As a person of faith, "How do I live Christ into the world?" is a compelling, ongoing question for me. Some of us seem called to a living-out/pouring-out on a large scale -- the Francises and Claires, the Bonhoeffers, the Gerry Straubs (see my May 15 entry) of the world. Others of us -- perhaps because God knows it's all we're capable of, perhaps because it's all we're willing to let God do in and through us -- live out our faith and our self-giving in smaller ways.

Maybe intercessory prayer is a way to respond to "Please hold me," for all the people who are never going to physically show up on our doorstep, but who need holding nonetheless. Some mornings it frankly doesn't feel like the most, or the best, I can do for Christ or for my neighbors. But I believe it matters; I don't always understand how, but it does. So I'll keep doing it.

3 comments:

M.P. said...

Thank you -- well & concisely done. I pray and wrestle and with prayer. If I have any concern it is that perhaps at times we pray instead of being personally involved in a difficult situation. Perhaps prayer can be an obstacle to faith as well as a doorway to greater faith. On the otherhand, I suspect that at times when we are the most involved we should probably take time for prayer. Prayer can center us. In the end we should pray always, whatever that means for us. Life can become our prayer and vice versa. (Does any of this make sense or am I just rambling on? Too much coffee this morning...) God's Blessings! M.P.

Tom in Ontario said...

In "10 Habits for Effective Ministry: A Guide for Life-Giving Pastors" Lowell O. Erdahl writes about an Episcopal priest named Charles Whiston who prayed for 6,000 people every day. When asked, "How in the world do you do that?" Whiston replied that he saw himself on the screen of his imagination being welcomed and embraced by the love of Christ. He then visualized this cosmic Christ turning him around, standing behind him with hands on his shoulders, and saying, "Now look with me at the people I love. Receive from me the gift of my caring and compassion for each of them." With that set of mind and heart, Whiston would then go through his list of 6,000 names, lifting up each one in the caring context of the compassion of Christ. Thoughts of special need would prompt some specific prayer petitions, such as, "Heal and strengthen Mary," but most of the intercessions were without petitions. No words were necessary. Thinking of each person with the compassion of Christ was sufficient. Whiston's habit was to spend about two hours a day, five days a week, in daily intercession for those 6,000 people.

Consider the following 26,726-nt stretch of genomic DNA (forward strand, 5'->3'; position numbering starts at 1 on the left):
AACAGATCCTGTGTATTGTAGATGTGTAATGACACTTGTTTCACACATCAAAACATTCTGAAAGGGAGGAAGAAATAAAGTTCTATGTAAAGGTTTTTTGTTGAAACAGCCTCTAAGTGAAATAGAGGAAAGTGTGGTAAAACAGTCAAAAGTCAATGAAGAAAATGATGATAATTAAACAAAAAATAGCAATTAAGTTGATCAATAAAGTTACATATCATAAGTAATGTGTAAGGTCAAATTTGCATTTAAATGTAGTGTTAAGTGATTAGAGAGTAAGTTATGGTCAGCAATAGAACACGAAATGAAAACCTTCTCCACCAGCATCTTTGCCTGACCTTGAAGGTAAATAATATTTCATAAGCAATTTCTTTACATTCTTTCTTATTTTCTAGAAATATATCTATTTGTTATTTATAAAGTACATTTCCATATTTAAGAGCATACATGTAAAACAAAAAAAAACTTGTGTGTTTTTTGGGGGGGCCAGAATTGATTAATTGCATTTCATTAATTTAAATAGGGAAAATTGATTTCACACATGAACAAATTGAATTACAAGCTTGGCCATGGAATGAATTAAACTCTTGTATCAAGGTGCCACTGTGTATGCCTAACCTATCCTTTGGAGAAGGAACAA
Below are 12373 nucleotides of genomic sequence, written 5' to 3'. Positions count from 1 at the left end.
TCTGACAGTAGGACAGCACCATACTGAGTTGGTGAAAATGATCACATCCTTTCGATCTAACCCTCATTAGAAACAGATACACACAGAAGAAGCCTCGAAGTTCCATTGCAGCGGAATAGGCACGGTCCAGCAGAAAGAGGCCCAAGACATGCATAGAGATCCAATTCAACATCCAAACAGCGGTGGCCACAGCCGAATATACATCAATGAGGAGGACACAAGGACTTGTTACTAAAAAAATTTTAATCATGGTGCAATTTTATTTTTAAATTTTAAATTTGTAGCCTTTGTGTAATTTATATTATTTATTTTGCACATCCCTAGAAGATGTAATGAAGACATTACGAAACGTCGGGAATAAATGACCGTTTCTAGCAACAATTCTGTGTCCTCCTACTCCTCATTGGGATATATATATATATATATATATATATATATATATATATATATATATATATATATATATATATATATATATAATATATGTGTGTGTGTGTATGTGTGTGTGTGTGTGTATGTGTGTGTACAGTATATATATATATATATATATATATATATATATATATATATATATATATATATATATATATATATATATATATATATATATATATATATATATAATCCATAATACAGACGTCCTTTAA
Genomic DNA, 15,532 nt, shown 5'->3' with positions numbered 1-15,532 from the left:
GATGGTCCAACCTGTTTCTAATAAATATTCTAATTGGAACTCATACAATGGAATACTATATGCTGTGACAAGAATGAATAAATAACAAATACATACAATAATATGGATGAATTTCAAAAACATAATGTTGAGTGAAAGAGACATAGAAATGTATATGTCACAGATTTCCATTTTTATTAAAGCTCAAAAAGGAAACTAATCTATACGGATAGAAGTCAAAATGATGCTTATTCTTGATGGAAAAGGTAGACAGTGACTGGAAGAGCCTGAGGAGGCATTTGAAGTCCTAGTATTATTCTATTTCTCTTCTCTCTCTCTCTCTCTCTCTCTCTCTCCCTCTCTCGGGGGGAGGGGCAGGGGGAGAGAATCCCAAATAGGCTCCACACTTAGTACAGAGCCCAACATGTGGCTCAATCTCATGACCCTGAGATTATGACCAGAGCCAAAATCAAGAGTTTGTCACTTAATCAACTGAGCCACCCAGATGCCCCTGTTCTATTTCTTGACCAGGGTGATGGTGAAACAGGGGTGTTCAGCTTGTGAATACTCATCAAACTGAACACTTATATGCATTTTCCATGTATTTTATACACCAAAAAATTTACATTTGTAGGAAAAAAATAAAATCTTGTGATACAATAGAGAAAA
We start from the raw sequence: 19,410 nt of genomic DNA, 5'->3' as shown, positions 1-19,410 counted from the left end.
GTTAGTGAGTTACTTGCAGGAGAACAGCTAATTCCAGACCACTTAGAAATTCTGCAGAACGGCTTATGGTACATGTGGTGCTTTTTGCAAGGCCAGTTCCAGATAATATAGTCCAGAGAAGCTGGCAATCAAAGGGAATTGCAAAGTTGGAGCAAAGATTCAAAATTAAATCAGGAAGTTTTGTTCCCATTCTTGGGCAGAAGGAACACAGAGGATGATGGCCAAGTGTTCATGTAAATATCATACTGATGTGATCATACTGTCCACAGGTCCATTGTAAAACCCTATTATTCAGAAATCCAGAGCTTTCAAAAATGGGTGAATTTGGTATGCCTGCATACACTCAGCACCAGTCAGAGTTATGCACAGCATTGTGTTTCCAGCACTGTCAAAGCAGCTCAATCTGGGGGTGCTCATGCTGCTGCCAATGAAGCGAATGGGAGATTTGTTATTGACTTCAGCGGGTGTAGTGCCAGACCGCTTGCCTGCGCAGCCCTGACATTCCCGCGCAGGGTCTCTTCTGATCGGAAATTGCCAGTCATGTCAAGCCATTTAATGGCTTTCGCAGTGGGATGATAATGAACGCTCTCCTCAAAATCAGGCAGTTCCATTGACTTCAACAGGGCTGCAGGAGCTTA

LutheranChik said...

Tom, your story reminds me of an article I read many years ago about a convent -- the old-school cloistered kind with the iron grilles on the doors and windows -- where each day each sister was given the page of a news magazine like Time or Newsweek with photos illustrating some situation in the world. The nun's job was, for that day, to pray for the individuals in the photos, and regarding the situation in the story. That story has always moved me.